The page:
William Claude Rains (10 November –30 May ) was an English award-winning actor and film star whose career spanned 47 years. He later held American citizenship and was best known for his many roles in Hollywood films.
His acting talents were recognised by Sir Herbert Beerbohm Tree, founder of The Royal Academy of Dramatic Art (RADA). Tree paid for the elocution lessons that Rains would need to succeed as an actor. Later, Rains taught at the institution, working with John Gielgud and Laurence Olivier, among others.
Rains served in the First World War with the London Scottish Regiment, alongside fellow actors Basil Rathbone, Ronald Colman and Herbert Marshall. Rains was involved in a gas attack that left him almost blind in one eye for the rest of his life. However, the war did aid his social advancement, and by its end, he had risen from the rank of Private to Captain.
Following The Invisible Man, Universal Studios tried to typecast him in horror films, but he broke free, starting with the role of Prince John in The Adventures of Robin Hood then with his Academy Award-nominated role as the conflicted corrupt senator in Mr. Smith Goes to Washington and followed with probably his most famous role, the suave French police Captain Renault in Casablanca (). In , Rains played the disfigured composer, Erik (Erique Claudin in the film) for Universal's full-color version of Phantom of the Opera. In , Rains became the first actor to receive a million dollar salary for his role as Julius Caesar in Caesar and Cleopatra, and in he appeared in David Lean's The Passionate Friends.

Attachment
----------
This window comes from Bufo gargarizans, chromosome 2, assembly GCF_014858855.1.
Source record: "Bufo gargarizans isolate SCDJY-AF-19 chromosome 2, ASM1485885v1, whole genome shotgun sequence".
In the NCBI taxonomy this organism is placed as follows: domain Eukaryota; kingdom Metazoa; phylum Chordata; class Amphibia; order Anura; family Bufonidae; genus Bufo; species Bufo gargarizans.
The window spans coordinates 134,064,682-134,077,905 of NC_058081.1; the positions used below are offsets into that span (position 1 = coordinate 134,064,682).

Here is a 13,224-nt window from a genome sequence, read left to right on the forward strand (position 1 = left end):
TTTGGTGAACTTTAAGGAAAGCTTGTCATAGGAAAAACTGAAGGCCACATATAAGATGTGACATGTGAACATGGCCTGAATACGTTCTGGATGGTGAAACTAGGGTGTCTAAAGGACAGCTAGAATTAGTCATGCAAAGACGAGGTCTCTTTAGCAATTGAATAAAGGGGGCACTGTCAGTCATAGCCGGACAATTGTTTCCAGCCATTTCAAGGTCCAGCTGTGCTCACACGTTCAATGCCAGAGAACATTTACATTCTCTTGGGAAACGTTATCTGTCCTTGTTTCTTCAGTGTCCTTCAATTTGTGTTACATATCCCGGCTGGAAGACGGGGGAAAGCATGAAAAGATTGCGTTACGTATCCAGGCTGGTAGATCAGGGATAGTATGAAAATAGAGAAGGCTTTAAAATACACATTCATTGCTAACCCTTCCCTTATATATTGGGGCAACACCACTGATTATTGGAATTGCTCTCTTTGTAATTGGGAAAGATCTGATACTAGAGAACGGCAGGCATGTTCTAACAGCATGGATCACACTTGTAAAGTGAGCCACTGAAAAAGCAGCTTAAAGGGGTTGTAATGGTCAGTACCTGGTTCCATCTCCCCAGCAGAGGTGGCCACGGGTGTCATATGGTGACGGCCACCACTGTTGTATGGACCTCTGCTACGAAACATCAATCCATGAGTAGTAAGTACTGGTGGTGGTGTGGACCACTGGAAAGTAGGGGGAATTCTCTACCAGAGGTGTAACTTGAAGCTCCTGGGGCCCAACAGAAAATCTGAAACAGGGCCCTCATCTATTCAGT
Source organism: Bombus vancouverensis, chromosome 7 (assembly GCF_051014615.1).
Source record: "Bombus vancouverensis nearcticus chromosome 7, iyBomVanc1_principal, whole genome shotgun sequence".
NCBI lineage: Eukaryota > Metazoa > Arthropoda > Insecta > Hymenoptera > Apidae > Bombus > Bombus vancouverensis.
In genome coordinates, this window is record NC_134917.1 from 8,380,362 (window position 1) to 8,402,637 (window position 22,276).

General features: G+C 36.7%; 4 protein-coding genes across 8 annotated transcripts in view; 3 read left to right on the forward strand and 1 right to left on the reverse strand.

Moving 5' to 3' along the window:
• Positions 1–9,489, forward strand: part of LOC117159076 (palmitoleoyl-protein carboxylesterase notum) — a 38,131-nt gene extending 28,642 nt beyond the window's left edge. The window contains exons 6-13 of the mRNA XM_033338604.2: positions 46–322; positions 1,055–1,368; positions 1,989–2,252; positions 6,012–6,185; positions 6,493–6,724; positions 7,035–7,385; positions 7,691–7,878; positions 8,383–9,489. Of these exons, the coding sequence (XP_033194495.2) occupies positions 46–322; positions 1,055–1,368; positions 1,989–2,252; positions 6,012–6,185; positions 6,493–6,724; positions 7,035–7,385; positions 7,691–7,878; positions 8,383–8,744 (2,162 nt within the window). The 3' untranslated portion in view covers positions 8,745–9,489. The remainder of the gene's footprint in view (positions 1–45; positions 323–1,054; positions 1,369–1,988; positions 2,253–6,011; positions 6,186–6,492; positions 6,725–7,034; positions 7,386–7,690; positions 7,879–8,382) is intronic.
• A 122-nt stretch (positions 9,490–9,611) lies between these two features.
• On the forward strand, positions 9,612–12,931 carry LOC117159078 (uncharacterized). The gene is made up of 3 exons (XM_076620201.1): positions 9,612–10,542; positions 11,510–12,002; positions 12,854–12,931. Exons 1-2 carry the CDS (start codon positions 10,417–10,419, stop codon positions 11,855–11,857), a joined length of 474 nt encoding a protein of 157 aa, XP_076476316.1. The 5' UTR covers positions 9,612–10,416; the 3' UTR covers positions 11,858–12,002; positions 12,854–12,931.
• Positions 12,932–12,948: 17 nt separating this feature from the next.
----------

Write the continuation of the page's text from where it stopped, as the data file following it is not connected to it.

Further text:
He appeared in his only singing and dancing role, as the Mayor in a television musical version of Robert Browning's The Pied Piper of Hamelin, opposite Van Johnson as the Piper. This NBC colour special, shown as a film rather than a live or videotaped programme, was highly successful with the public. Sold into syndication after its first telecast, it was repeated annually by many local TV stations.
Rains remained a popular character actor in the 1950s and 1960s, appearing in many films. Two of his well-known later screen roles were as Dryden, a cynical British diplomat in Lawrence of Arabia and King Herod in The Greatest Story Ever Told (). The latter was his final film role.
He acquired the 380-acre Stock Grange Farm in West Bradford Township, Pennsylvania just outside West Chester in 1941, and spent much of his time between takes reading up on agricultural techniques. He eventually sold the farm when his marriage to Propper ended in 1956.